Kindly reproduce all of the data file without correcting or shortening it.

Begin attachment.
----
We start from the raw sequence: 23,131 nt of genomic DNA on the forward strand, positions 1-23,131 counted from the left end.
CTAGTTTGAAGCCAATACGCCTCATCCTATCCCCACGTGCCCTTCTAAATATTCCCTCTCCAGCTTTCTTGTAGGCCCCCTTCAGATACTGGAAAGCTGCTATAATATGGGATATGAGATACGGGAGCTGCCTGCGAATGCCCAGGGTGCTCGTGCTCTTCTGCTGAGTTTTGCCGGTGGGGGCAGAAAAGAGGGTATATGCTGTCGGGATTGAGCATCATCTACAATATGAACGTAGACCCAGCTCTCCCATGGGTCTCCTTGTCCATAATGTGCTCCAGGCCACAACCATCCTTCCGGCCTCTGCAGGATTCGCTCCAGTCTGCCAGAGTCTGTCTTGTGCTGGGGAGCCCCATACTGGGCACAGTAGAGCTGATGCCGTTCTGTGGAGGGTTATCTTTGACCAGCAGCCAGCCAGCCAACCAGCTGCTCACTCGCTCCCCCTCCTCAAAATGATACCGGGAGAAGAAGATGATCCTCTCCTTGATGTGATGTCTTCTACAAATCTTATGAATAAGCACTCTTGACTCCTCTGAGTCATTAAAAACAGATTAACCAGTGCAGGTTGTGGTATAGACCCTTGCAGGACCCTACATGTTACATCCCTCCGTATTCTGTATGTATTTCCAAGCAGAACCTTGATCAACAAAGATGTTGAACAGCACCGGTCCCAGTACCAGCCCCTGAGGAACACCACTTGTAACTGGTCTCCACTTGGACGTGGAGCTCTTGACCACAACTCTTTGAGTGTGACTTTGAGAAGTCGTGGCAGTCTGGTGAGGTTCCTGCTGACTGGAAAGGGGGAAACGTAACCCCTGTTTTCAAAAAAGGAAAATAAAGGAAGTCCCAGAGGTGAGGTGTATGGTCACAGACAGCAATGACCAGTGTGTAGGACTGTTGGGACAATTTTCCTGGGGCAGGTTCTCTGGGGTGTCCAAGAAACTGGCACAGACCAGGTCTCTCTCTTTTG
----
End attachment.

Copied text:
We start from the raw sequence: 23,131 nt of genomic DNA on the forward strand, positions 1-23,131 counted from the left end.
CTAGTTTGAAGCCAATACGCCTCATCCTATCCCCACGTGCCCTTCTAAATATTCCCTCTCCAGCTTTCTTGTAGGCCCCCTTCAGATACTGGAAAGCTGCTATAATATGGGATATGAGATACGGGAGCTGCCTGCGAATGCCCAGGGTGCTCGTGCTCTTCTGCTGAGTTTTGCCGGTGGGGGCAGAAAAGAGGGTATATGCTGTCGGGATTGAGCATCATCTACAATATGAACGTAGACCCAGCTCTCCCATGGGTCTCCTTGTCCATAATGTGCTCCAGGCCACAACCATCCTTCCGGCCTCTGCAGGATTCGCTCCAGTCTGCCAGAGTCTGTCTTGTGCTGGGGAGCCCCATACTGGGCACAGTAGAGCTGATGCCGTTCTGTGGAGGGTTATCTTTGACCAGCAGCCAGCCAGCCAACCAGCTGCTCACTCGCTCCCCCTCCTCAAAATGATACCGGGAGAAGAAGATGATCCTCTCCTTGATGTGATGTCTTCTACAAATCTTATGAATAAGCACTCTTGACTCCTCTGAGTCATTAAAAACAGATTAACCAGTGCAGGTTGTGGTATAGACCCTTGCAGGACCCTACATGTTACATCCCTCCGTATTCTGTATGTATTTCCAAGCAGAACCTTGATCAACAAAGATGTTGAACAGCACCGGTCCCAGTACCAGCCCCTGAGGAACACCACTTGTAACTGGTCTCCACTTGGACGTGGAGCTCTTGACCACAACTCTTTGAGTGTGACTTTGAGAAGTCGTGGCAGTCTGGTGAGGTTCCTGCTGACTGGAAAGGGGGAAACGTAACCCCTGTTTTCAAAAAAGGAAAATAAAGGAAGTCCCAGAGGTGAGGTGTATGGTCACAGACAGCAATGACCAGTGTGTAGGACTGTTGGGACAATTTTCCTGGGGCAGGTTCTCTGGGGTGTCCAAGAAACTGGCACAGACCAGGTCTCTCTCTTTTG